Family support does not end with the passing of the hospice patient. Bereavement services are provided by PHS Hospice Care for 13 months following the death of your loved one. The family will receive phone and visit support, along with regular mailings of literature that will support and educate family members as they grieve.
At PHS Hospice Care, we understand that the entire family walks the journey with their loved one and that after the death, there is still more work to be done for family members to learn to cope with their grief and to learn to adjust to life without the physical presence of the one who passed.
PHS Hospice Care agency also holds an annual Service of Celebration and Remembrance in which all patients who passed within the preceding year are remembered with music, rituals of remembrance and release, and time with hospice staff members. The meaningful services are held at various times throughout the year.
Grief and Bereavement
How long will this go on?
The journey through grief is a highly individual experience. Rather than focus on a timeline, it is perhaps more helpful to focus on grief’s intensity and duration. Initially, grief is overwhelming and people may feel out of control. With time, people find they have more ability to control their reactions to memories and emotions. The intensity of grief is related to the degree of attachment to the person, the type of relationship and other factors such as understanding and social support, personality and specific details of the bereavement.
Am I going mad?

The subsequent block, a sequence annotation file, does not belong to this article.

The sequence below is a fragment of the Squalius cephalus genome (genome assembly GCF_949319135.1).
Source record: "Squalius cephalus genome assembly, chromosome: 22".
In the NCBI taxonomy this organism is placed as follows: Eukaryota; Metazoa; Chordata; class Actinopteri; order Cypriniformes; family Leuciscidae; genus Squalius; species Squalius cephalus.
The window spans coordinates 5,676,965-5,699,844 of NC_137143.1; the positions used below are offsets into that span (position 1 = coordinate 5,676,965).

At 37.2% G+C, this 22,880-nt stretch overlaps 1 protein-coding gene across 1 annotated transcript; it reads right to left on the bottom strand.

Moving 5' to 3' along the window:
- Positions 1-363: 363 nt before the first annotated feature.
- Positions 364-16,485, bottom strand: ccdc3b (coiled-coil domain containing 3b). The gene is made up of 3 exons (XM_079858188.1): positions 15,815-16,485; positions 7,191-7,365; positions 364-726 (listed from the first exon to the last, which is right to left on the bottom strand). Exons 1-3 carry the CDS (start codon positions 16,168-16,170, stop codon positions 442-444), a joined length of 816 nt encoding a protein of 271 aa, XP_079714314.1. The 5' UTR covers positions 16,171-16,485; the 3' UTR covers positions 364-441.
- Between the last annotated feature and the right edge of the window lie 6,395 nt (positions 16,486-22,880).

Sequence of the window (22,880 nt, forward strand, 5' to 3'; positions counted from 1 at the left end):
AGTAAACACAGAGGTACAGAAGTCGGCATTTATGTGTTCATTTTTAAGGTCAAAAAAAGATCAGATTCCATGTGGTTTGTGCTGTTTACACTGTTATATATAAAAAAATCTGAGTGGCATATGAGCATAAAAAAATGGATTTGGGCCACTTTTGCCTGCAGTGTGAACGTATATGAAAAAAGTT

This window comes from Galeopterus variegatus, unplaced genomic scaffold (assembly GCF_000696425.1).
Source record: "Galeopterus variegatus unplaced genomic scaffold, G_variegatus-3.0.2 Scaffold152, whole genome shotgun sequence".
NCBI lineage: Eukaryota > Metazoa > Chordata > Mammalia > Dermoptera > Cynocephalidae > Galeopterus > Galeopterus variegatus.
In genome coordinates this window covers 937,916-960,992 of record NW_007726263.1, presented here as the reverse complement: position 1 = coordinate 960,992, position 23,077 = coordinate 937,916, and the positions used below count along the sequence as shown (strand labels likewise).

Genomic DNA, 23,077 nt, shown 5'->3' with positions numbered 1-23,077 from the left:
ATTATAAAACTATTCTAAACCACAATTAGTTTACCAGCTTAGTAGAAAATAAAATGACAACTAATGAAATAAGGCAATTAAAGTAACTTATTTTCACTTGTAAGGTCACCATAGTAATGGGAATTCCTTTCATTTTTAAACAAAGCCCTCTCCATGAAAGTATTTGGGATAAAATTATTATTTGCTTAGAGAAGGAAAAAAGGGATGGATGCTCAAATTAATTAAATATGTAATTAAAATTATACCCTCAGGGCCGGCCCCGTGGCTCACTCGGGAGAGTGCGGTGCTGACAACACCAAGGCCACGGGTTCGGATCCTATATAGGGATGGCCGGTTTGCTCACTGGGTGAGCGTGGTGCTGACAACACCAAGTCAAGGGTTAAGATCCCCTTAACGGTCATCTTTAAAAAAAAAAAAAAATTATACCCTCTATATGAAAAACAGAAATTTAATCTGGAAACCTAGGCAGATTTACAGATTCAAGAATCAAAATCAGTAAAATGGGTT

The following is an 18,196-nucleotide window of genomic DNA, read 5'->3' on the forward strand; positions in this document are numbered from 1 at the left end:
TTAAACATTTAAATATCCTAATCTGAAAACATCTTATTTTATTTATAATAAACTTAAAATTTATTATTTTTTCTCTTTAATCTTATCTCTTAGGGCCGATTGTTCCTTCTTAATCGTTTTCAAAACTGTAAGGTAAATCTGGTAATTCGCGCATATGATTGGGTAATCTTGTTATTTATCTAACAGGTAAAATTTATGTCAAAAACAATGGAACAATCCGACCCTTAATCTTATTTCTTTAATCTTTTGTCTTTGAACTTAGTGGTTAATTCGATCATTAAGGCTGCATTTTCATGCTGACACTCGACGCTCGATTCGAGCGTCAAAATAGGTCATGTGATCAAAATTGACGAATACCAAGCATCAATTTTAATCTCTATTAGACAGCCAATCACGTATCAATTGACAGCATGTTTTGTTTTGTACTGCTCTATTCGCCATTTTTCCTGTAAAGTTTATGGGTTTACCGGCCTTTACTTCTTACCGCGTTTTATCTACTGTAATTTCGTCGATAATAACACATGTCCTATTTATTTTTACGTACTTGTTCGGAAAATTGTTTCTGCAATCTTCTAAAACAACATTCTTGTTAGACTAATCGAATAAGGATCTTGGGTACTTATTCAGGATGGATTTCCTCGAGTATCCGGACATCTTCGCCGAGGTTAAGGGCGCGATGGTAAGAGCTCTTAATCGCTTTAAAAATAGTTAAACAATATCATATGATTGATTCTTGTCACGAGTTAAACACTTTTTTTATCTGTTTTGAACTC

It will certainly feel like it at times! Particularly if the individual’s need to grieve is out of step with social and cultural expectations. Grief affects people physically, emotionally, psychologically and spiritually. People may be required to make adjustments to their lives, e.g., learning new skills, at a time when they feel least able to do so. Validation and permission to grieve offer powerful comfort to a bereaved person’s experience.
Do I have the right to inflict this on others? What can I expect of them and them of me?
Others may feel intensely uncomfortable with the emotion and the pain of the bereaved to the point of feeling helpless. The anxiety this causes may mean that the bereaved person will be avoided – further increasing the possibility of them feeling isolated or being avoided or they may wish to withhold details of their grief to protect the person from further pain. It is important that the grieving person is assertive about their needs and wishes, and it is helpful if they communicate with family, friends, and colleagues rather than leave them guessing about what would be useful and comforting. Never underestimate the power of listening and being a warm presence. There are no magic words or actions. Trust your ability to care taking into account your relationship with the person you are trying to help.
Is there a right way and a wrong way of coping with grief?
People are individuals with unique personalities and life experiences, all of which influence the way they deal with grief. A person’s style of grieving must be respected and in this sense there is no right or wrong way of coping.
We hope the following links will be helpful for you, your family member or a patient. These links lead to websites about hospice care, care giving and pain management.
- National Association for Home Care and Hospicewww.nahc.org
- Caregiving – Insights, Information, Inspirationscaregiving.com
- U.S. Department of Health & Human Serviceswww.hhs.gov
- Hospice Foundation of Americawww.hospicefoundation.org
- Mayo Clinicwww.mayoclinic.com
- American Cancer Societywww.cancer.org
- MedicineNet – Health and Medical Information Produced by Doctorswww.medicinenet.com
- American Health Care Associationwww.ahcancal.org
- American Heart Associationwww.americanheart.org